In this case, the Defense will put Det. Hogan on the stand, and his testimony is not going to support any charges against the officers.  It’s going to blow up in Howard’s face.   This will be one of those “surprises” about which I spoke, and a particularly unnecessary and stupid one.  Officers of long experience like Hogan tend to be good and credible witnesses.  It will be interesting indeed to see what the GBI’s investigation concludes.  It is also interesting to note that investigation is still ongoing and surely will be for the foreseeable future.

The Affidavits:  I addressed these documents in Update 3, but allow me, please gentle readers, to clarify my comments.  An affiant—the person completing the affidavit—is swearing under oath, under penalty of perjury, they are telling the whole truth, concealing nothing, and everything they say is complete and accurate.  The affidavits were filled out by the prosecutor’s investigator: Donald Hannah.  Surely, Det. Hogan would not have filed any affidavit, which is probably why the prosecutor relied on Hannah, whose salary he pays.

I know nothing of Mr. Hannah’s background, but if the affidavits are any indication, everything he did in the past led to a stunning level of incompetence, or more likely, concealment.  An affidavit for an arrest warrant must contain probable cause to prove every element of everycrime alleged.  An affiant may not simply say, as Hannah does, “this guy committed a crime because I say so, so gimme a warrant.”

Let’s say I want to charge Bobby Crook with burglary.  The elements of the crime are that one must (1) enter or remain in a dwelling; (2) without the permission of the owner or person lawfully in control of that dwelling; (3) with the intention of committing a crime within or while committing a crime within.  All common burglary elements, shortened a bit for brevity.

NOTE:  Every word in a criminal statute is important.  In #3, note the “or.”  If the statute read “and,” I would have to prove Crook had the intention of committing a crime, and also actually did it.  With “or,” if he got scared and fled without actually stealing anything, I could prove burglary if I could prove intent only.

In my affidavit, I would identify myself, my authority, my current assignment, and my experience.  I would explain exactly how I came to identify Crook as a burglar.  I would provide facts/evidence—perhaps even including Crook’s confession, or witness statements from fellow criminals—that demonstrate probable cause to believe Crooks entered and remained in a dwelling at a particular place and time, that he did it without the permission of the owner, and that he had the intention of committing a crime within and did commit a crime—theft–as demonstrated by the truck load of consumer electronics, furniture and other goods he took from the dwelling, all of which I recovered and detailed on evidence forms.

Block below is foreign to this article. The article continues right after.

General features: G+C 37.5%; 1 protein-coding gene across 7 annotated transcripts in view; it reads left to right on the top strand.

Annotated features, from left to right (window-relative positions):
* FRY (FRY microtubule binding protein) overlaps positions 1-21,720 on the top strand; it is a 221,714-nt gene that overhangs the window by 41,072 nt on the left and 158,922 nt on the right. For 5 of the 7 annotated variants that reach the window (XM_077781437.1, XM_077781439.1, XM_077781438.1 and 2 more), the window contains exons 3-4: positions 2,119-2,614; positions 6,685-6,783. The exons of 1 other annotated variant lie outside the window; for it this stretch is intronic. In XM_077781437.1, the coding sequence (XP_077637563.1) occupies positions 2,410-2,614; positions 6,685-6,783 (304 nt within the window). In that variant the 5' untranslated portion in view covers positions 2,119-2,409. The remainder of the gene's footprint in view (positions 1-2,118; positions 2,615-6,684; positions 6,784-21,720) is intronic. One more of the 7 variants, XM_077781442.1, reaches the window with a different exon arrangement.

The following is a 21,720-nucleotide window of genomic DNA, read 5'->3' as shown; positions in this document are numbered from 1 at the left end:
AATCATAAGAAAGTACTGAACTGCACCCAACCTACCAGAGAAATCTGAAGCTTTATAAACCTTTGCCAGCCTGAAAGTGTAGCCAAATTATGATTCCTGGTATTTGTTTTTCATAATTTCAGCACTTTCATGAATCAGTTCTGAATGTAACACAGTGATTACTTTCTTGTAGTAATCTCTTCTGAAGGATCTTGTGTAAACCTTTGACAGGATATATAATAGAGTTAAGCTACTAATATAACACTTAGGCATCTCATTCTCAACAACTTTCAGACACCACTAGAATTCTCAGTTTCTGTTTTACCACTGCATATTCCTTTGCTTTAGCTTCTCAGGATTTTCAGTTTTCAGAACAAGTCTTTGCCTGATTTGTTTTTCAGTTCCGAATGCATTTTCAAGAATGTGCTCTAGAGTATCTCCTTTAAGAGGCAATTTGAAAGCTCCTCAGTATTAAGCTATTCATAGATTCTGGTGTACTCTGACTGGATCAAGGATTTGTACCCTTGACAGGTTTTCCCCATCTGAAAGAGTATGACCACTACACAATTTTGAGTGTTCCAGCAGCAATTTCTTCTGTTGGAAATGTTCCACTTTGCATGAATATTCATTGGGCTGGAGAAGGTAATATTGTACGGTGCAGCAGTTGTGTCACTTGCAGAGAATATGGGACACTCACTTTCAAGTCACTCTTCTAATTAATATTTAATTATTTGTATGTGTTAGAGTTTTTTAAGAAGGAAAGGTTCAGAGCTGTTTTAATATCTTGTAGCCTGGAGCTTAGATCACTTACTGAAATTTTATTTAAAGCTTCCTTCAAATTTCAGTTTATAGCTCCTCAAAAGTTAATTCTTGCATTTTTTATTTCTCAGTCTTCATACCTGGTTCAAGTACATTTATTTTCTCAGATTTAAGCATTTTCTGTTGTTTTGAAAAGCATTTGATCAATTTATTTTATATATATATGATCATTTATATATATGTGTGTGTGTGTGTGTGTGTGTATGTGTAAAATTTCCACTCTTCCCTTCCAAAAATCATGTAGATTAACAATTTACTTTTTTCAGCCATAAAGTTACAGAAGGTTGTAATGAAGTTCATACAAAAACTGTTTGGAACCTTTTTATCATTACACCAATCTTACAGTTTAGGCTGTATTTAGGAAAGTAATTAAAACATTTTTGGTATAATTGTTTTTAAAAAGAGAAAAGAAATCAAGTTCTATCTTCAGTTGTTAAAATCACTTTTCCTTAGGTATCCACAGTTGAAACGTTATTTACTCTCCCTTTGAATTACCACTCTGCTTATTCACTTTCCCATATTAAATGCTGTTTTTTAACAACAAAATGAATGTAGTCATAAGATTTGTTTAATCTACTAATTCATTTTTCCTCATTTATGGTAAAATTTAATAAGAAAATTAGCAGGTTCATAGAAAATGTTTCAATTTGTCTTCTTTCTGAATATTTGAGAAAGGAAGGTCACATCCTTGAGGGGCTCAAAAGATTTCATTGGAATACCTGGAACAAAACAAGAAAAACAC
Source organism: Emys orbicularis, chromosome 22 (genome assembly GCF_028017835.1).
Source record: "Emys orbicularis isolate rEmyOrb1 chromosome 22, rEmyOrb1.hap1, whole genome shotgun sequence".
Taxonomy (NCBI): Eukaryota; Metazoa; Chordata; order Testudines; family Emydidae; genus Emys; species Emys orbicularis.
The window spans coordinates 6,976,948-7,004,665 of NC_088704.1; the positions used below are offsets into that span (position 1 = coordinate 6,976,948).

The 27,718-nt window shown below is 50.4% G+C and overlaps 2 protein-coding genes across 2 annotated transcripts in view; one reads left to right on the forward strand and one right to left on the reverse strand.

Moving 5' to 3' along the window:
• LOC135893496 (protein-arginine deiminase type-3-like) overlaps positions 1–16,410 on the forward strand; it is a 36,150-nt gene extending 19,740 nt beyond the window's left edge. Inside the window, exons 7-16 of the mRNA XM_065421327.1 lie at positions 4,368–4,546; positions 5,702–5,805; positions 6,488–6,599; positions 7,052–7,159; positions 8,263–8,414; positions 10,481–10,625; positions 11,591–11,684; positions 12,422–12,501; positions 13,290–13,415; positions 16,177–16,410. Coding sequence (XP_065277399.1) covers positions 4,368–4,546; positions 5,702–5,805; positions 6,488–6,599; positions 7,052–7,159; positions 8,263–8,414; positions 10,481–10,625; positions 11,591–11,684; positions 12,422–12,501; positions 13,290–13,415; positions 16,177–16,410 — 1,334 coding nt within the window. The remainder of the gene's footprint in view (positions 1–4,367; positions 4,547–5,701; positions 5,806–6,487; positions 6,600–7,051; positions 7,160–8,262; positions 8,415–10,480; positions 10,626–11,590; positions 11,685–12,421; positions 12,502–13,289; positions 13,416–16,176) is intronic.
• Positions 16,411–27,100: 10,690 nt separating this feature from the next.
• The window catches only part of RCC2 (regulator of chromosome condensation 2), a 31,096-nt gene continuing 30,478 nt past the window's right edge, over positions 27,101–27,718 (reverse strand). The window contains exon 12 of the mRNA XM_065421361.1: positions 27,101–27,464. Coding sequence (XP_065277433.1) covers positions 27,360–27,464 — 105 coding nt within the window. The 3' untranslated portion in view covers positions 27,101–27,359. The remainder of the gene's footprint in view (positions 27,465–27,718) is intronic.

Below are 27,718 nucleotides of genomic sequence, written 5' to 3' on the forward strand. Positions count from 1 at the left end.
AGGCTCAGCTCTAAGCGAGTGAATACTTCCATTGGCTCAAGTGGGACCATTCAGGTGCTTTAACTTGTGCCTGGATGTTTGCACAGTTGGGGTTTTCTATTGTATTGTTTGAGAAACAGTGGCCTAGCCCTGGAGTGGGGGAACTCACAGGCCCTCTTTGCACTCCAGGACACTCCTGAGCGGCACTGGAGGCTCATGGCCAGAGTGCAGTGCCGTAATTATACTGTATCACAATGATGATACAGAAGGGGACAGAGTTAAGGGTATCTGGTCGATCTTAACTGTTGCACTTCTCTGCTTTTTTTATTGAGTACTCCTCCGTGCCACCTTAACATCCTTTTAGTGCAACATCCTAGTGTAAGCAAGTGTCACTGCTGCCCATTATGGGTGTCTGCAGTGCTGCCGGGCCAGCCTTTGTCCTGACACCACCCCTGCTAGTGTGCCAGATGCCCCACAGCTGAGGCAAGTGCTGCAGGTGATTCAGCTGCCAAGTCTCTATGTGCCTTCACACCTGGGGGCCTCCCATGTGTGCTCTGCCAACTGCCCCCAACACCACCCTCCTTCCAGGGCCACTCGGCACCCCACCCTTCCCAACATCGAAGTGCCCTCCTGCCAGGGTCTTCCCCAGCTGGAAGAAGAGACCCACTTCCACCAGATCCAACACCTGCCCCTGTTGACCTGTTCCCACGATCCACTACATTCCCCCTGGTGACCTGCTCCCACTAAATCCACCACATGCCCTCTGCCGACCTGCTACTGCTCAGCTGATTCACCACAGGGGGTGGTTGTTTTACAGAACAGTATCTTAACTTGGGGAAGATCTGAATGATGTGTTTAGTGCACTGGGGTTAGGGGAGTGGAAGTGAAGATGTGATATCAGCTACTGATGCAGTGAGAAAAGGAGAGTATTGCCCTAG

As you might imagine, all of this will take a great deal of paper, because I’m going to have to explain exactly how I know every fact I’m asserting, which includes who I talked with, when, what they told me, how I corroborated that information, etc..  If I want to charge Crook with multiple separate but related felonies, I have to do the same thing for each and every one of the elements of those felonies.  Crook’s affidavit could easily run to five or more pages.

Investigators don’t put every single detail into an affidavit, but they must have probable cause for each and every element.  Note, once again, the affidavit—for murder(?!)—against Garrett Rolfe:

It’s two sentences.  One long run-on, and a rote, formulaic closing sentence.  There are no elements, no probable cause, no information about how Hannah knows anything.

Note the aggravated assault affidavit for Devin Brosnan:

It’s two sentences.  One long run-on and again, a rote, formulaic closing.  Like the first affidavit, it lists no elements and no probable cause.  We—and the judge—have no idea how Hannah came to know anything he swears to know.

In both affidavits, there is none of the essential, required, minimum information that would allow a competent judge to authorize a warrant, yet the judge did just that.  During my police days, no police supervisor would have ever allowed such an incompetent affidavit to make its way to the prosecutor’s office.   No prosecutor would have ever allowed it to go to a judge “where’s the PC, officer?”  If one somehow did slip through the system, no competent judge would have ever authorized a warrant “where’s the PC, officer?”  It must be nice to be able to bypass the system and cut the police—and the law and due process—out.

We will, gentle readers, see much more shortcutting of the law, due process and professional procedure in this case, just as we have seen in every prior case where social justice, not actual justice, was pursued.  Trust me when I say this is not merely semantics.  In the law, crossing every “T” and dotting every “i” matters.

Absent additional interesting developments, in the next article in this series, I’ll explain why Howard’s press conference should be prima facie evidence for disbarment.